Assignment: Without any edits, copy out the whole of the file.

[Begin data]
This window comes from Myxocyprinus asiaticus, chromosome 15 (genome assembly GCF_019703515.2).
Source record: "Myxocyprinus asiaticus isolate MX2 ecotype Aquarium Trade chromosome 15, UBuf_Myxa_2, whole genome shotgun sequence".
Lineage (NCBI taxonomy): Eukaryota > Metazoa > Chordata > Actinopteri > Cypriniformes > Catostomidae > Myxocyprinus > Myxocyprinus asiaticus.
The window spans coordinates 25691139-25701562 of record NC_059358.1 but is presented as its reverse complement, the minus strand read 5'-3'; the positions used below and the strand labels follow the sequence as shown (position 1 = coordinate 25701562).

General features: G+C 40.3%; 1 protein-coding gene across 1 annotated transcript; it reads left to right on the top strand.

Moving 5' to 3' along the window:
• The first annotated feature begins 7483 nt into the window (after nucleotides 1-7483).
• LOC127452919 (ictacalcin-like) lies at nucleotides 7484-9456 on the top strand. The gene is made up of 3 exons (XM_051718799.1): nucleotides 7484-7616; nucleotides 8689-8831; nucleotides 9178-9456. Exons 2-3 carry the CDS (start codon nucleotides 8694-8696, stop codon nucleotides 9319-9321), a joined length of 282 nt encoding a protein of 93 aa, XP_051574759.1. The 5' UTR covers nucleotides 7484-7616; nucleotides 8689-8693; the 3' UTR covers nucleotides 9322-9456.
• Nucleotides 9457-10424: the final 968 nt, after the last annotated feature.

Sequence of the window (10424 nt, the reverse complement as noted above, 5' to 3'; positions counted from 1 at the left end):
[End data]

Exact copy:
This window comes from Myxocyprinus asiaticus, chromosome 15 (genome assembly GCF_019703515.2).
Source record: "Myxocyprinus asiaticus isolate MX2 ecotype Aquarium Trade chromosome 15, UBuf_Myxa_2, whole genome shotgun sequence".
Lineage (NCBI taxonomy): Eukaryota > Metazoa > Chordata > Actinopteri > Cypriniformes > Catostomidae > Myxocyprinus > Myxocyprinus asiaticus.
The window spans coordinates 25691139-25701562 of record NC_059358.1 but is presented as its reverse complement, the minus strand read 5'-3'; the positions used below and the strand labels follow the sequence as shown (position 1 = coordinate 25701562).

General features: G+C 40.3%; 1 protein-coding gene across 1 annotated transcript; it reads left to right on the top strand.

Moving 5' to 3' along the window:
• The first annotated feature begins 7483 nt into the window (after nucleotides 1-7483).
• LOC127452919 (ictacalcin-like) lies at nucleotides 7484-9456 on the top strand. The gene is made up of 3 exons (XM_051718799.1): nucleotides 7484-7616; nucleotides 8689-8831; nucleotides 9178-9456. Exons 2-3 carry the CDS (start codon nucleotides 8694-8696, stop codon nucleotides 9319-9321), a joined length of 282 nt encoding a protein of 93 aa, XP_051574759.1. The 5' UTR covers nucleotides 7484-7616; nucleotides 8689-8693; the 3' UTR covers nucleotides 9322-9456.
• Nucleotides 9457-10424: the final 968 nt, after the last annotated feature.

Sequence of the window (10424 nt, the reverse complement as noted above, 5' to 3'; positions counted from 1 at the left end):